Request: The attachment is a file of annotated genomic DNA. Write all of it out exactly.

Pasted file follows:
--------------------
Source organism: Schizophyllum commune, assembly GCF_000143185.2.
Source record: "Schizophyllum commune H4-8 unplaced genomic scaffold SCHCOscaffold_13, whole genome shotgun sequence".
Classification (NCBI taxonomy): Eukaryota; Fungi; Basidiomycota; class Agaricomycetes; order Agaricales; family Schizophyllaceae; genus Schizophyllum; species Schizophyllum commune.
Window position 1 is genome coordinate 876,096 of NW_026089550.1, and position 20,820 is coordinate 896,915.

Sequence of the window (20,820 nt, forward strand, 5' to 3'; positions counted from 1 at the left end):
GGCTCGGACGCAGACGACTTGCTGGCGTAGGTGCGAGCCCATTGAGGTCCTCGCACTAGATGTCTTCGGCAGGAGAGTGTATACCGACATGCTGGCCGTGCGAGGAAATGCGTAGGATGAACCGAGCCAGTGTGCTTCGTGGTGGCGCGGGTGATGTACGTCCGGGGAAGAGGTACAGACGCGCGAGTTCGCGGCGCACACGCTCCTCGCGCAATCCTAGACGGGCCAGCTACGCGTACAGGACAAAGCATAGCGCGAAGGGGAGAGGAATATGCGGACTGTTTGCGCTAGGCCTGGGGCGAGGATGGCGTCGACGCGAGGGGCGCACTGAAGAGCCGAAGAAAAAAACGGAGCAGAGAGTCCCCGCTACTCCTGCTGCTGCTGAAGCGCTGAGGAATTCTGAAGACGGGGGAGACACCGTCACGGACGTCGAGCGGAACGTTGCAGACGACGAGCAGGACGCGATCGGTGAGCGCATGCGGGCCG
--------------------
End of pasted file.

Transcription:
Source organism: Schizophyllum commune, assembly GCF_000143185.2.
Source record: "Schizophyllum commune H4-8 unplaced genomic scaffold SCHCOscaffold_13, whole genome shotgun sequence".
Classification (NCBI taxonomy): Eukaryota; Fungi; Basidiomycota; class Agaricomycetes; order Agaricales; family Schizophyllaceae; genus Schizophyllum; species Schizophyllum commune.
Window position 1 is genome coordinate 876,096 of NW_026089550.1, and position 20,820 is coordinate 896,915.

Sequence of the window (20,820 nt, forward strand, 5' to 3'; positions counted from 1 at the left end):
GGCTCGGACGCAGACGACTTGCTGGCGTAGGTGCGAGCCCATTGAGGTCCTCGCACTAGATGTCTTCGGCAGGAGAGTGTATACCGACATGCTGGCCGTGCGAGGAAATGCGTAGGATGAACCGAGCCAGTGTGCTTCGTGGTGGCGCGGGTGATGTACGTCCGGGGAAGAGGTACAGACGCGCGAGTTCGCGGCGCACACGCTCCTCGCGCAATCCTAGACGGGCCAGCTACGCGTACAGGACAAAGCATAGCGCGAAGGGGAGAGGAATATGCGGACTGTTTGCGCTAGGCCTGGGGCGAGGATGGCGTCGACGCGAGGGGCGCACTGAAGAGCCGAAGAAAAAAACGGAGCAGAGAGTCCCCGCTACTCCTGCTGCTGCTGAAGCGCTGAGGAATTCTGAAGACGGGGGAGACACCGTCACGGACGTCGAGCGGAACGTTGCAGACGACGAGCAGGACGCGATCGGTGAGCGCATGCGGGCCG